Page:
Huawei Portugal’s Andreia Collard says the ‘attitude’ of the external lawyer who is the main point of contact is important as it is key to fostering a good relationship
External law firms can add value by keeping in-house legal teams up to date with new legislation, providing workshops and research papers on specific issues, and by assessing how certain issues could affect the different industries and sectors in which the client operates, says Andreia Collard, head of legal at Huawei Portugal.
With regard to her preferences when selecting legal advisers, Collard says that she is less likely to engage law firms that provide overly long briefings or give her advice that is too theoretical. This is because it goes against her mantra of “keeping things simple”. Collard is also unlikely to use law firms that take a long time to respond, because, in addition to a practical approach, speed and efficiency are crucial when it comes to resolving legal issues, she says.
Cause of frustration
It is also vital that external counsel demonstrate an in-depth understanding of their clients’ business, and not just focus on the relevant laws, according to Collard. She adds that this is the greatest cause of frustration when dealing with an external law firm, in addition to the provision of advice that is excessively legal, rather than business-focused. In terms of the qualities that are desired, flexibility is another key attribute when looking for external advisers, according to Collard.
Portugal is a market in which Huawei, a Global telecommunications equipment and services company with headquarters in China, performs particularly strongly. In 2017, it reported a significant increase in sales in Portugal, a country where it continues growing especially in the “consumer devices market”, according to Collard. She adds Huawei’s process for selecting external law firms is fairly complex. “Personally, I value the pairing of the law firm’s service culture with the company’s business culture when making a final decision,” she says, However, Collard does point out that she values the experience and expertise of the specific lawyer in question more than the firm itself. She explains: “Anyone who says that the attitude of the principal lawyer – who is the main point of contact – doesn’t make a difference may not be speaking the whole truth, as the attitude is what fosters a good relationship between a firm and its client.”
However, despite the company’s strict law firm selection process, Collard says she does have a preferred firm. She declines to reveal its identity, but says it has achieved its preferred status on the basis of many years of consistently good service provided to the company. Meanwhile, Collard also identifies pragmatism as one of the essential qualities that she looks for when selecting an external counsel. “They must see the practical side and keep it simple,” she explains.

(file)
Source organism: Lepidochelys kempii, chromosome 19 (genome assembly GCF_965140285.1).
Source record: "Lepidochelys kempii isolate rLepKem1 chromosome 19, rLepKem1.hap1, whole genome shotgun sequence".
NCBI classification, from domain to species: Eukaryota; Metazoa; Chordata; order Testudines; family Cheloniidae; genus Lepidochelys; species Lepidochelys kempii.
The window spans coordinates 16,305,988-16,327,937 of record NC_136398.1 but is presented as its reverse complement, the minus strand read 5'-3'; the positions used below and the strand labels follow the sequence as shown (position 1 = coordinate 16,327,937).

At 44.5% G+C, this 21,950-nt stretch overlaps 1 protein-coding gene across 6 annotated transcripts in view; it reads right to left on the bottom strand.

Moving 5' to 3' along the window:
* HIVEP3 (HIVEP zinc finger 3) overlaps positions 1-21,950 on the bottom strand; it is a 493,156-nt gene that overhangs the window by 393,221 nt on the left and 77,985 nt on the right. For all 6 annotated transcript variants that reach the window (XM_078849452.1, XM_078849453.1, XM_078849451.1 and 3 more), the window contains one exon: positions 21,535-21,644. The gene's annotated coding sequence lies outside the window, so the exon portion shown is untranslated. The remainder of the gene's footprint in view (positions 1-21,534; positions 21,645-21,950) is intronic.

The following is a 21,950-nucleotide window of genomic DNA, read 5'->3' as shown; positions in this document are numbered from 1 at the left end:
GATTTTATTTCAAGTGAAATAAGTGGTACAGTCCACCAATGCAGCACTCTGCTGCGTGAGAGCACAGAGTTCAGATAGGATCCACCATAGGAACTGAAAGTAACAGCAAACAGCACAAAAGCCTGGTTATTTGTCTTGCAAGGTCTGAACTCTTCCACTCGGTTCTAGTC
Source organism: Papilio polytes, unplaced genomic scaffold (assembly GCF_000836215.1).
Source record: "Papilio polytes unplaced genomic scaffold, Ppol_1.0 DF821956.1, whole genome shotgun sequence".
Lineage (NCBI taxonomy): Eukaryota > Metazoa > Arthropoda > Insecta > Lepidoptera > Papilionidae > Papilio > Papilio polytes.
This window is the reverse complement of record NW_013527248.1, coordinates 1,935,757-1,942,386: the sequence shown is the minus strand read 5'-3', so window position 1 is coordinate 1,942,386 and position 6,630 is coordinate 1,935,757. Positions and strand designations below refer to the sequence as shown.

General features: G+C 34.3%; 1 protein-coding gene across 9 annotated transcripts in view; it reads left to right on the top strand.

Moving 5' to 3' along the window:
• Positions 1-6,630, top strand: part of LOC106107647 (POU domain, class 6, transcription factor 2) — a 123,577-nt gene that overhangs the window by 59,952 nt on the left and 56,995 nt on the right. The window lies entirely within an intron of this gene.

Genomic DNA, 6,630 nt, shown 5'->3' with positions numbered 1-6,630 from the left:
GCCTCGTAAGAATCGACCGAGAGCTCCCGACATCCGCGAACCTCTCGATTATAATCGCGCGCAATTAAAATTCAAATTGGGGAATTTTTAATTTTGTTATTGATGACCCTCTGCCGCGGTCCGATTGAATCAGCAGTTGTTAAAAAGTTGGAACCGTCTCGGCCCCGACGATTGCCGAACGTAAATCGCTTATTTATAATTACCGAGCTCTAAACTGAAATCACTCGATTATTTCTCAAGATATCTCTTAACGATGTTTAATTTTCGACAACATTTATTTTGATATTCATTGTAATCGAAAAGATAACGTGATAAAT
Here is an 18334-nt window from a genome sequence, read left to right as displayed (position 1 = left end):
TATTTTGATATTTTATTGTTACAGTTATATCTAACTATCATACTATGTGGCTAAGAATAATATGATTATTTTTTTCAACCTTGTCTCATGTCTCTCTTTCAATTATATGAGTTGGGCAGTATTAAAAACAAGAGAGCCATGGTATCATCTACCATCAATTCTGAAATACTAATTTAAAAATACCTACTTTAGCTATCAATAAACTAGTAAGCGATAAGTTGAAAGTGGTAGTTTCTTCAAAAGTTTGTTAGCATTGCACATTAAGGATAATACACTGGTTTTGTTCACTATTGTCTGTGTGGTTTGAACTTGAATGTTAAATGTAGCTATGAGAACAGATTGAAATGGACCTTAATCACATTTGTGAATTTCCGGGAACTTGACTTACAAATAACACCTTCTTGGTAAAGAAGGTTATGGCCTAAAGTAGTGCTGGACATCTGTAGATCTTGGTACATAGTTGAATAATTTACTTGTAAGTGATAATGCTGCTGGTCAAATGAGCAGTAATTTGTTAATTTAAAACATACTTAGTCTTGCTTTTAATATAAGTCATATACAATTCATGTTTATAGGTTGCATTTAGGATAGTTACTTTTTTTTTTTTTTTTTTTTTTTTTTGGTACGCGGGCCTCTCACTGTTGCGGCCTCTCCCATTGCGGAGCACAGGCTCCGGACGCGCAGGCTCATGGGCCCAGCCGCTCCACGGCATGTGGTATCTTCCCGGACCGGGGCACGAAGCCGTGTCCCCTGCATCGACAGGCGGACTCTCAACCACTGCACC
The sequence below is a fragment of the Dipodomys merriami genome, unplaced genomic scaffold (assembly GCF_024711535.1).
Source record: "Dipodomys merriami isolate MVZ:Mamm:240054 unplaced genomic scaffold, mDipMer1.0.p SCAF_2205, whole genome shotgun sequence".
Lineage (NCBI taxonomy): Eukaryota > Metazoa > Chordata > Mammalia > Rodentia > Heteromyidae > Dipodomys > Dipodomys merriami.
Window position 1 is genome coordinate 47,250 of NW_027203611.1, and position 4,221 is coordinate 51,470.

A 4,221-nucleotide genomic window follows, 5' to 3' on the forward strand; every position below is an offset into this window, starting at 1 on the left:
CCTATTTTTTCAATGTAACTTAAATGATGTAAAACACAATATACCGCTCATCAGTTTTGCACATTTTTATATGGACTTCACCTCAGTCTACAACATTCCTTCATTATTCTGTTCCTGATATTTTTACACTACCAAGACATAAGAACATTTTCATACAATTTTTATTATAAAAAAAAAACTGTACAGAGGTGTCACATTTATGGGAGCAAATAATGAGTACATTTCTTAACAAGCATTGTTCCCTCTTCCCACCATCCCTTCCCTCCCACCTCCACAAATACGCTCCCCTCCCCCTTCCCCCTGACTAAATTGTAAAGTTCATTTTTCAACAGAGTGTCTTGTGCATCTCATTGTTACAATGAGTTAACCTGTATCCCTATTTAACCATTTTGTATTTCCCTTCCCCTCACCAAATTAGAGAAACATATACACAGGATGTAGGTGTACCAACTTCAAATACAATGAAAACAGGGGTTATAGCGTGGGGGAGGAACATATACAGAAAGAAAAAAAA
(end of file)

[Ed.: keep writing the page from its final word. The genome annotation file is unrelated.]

One of the major issues keeping Huawei’s in-house legal team busy at the moment is the European General Data Protection Regulation (GDPR), which is widely viewed as the biggest change in private data regulation in the last twenty years. The GDPR is designed to harmonise data privacy laws across Europe, as well as protect and empower EU citizens’ in relation to data privacy, and reshape the way organisations across the region approach the subject of data protection. The GDPR was approved by the European Parliament in 2016 and is scheduled to come into effect in May, after which non-compliance will result in the imposition of heavy fines.
The new regulation extends the scope of EU data protection law to all foreign companies processing EU residents’ data. The GDPR will also usher in a new set of digital rights for EU citizens. This new legislation will be a key focus of Huawei’s in-house team in the coming year, according to Collard.
Meanwhile, Collard says the teams’ main focus is innovation, while the biggest challenge she faces as an in-house lawyer is dealing with the wide variety of issues that arise on a day-to-day basis, and which are all completely different. However, she adds that the challenge is ensuring all the issues are handled, and resolved, at the same time. But she adds: “It’s a challenge that I enjoy.”
Andreia Collard is head of legal at Huawei Portugal